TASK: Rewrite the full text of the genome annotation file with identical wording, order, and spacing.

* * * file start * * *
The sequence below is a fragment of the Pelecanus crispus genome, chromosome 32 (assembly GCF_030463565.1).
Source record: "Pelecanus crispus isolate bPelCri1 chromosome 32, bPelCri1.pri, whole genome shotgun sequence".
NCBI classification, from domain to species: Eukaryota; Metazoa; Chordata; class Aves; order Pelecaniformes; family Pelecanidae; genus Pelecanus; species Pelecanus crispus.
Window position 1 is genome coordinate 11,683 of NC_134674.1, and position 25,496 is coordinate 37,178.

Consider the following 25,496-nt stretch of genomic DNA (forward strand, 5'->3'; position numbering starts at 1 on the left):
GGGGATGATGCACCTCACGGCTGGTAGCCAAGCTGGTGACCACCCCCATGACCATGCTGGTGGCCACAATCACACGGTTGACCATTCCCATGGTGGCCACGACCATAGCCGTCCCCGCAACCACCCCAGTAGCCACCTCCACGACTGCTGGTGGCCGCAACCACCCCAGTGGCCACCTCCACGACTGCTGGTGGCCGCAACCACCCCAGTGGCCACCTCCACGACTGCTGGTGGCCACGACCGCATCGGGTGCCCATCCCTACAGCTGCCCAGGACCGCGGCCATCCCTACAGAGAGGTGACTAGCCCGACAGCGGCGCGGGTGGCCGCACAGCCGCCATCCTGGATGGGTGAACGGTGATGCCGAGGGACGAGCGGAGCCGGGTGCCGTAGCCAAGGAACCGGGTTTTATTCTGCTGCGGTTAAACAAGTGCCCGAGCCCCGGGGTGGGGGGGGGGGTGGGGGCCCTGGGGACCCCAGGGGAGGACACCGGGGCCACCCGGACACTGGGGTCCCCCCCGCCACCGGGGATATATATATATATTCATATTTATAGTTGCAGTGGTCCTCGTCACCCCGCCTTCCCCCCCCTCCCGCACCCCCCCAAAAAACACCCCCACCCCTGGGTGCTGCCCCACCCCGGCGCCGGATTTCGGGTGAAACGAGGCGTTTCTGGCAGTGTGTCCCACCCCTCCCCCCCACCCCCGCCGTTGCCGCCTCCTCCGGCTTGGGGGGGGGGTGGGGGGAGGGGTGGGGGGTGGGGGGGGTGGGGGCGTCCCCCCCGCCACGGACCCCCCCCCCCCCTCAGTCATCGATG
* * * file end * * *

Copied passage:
The sequence below is a fragment of the Pelecanus crispus genome, chromosome 32 (assembly GCF_030463565.1).
Source record: "Pelecanus crispus isolate bPelCri1 chromosome 32, bPelCri1.pri, whole genome shotgun sequence".
NCBI classification, from domain to species: Eukaryota; Metazoa; Chordata; class Aves; order Pelecaniformes; family Pelecanidae; genus Pelecanus; species Pelecanus crispus.
Window position 1 is genome coordinate 11,683 of NC_134674.1, and position 25,496 is coordinate 37,178.

Consider the following 25,496-nt stretch of genomic DNA (forward strand, 5'->3'; position numbering starts at 1 on the left):
GGGGATGATGCACCTCACGGCTGGTAGCCAAGCTGGTGACCACCCCCATGACCATGCTGGTGGCCACAATCACACGGTTGACCATTCCCATGGTGGCCACGACCATAGCCGTCCCCGCAACCACCCCAGTAGCCACCTCCACGACTGCTGGTGGCCGCAACCACCCCAGTGGCCACCTCCACGACTGCTGGTGGCCGCAACCACCCCAGTGGCCACCTCCACGACTGCTGGTGGCCACGACCGCATCGGGTGCCCATCCCTACAGCTGCCCAGGACCGCGGCCATCCCTACAGAGAGGTGACTAGCCCGACAGCGGCGCGGGTGGCCGCACAGCCGCCATCCTGGATGGGTGAACGGTGATGCCGAGGGACGAGCGGAGCCGGGTGCCGTAGCCAAGGAACCGGGTTTTATTCTGCTGCGGTTAAACAAGTGCCCGAGCCCCGGGGTGGGGGGGGGGGTGGGGGCCCTGGGGACCCCAGGGGAGGACACCGGGGCCACCCGGACACTGGGGTCCCCCCCGCCACCGGGGATATATATATATATTCATATTTATAGTTGCAGTGGTCCTCGTCACCCCGCCTTCCCCCCCCTCCCGCACCCCCCCAAAAAACACCCCCACCCCTGGGTGCTGCCCCACCCCGGCGCCGGATTTCGGGTGAAACGAGGCGTTTCTGGCAGTGTGTCCCACCCCTCCCCCCCACCCCCGCCGTTGCCGCCTCCTCCGGCTTGGGGGGGGGGTGGGGGGAGGGGTGGGGGGTGGGGGGGGTGGGGGCGTCCCCCCCGCCACGGACCCCCCCCCCCCCTCAGTCATCGATG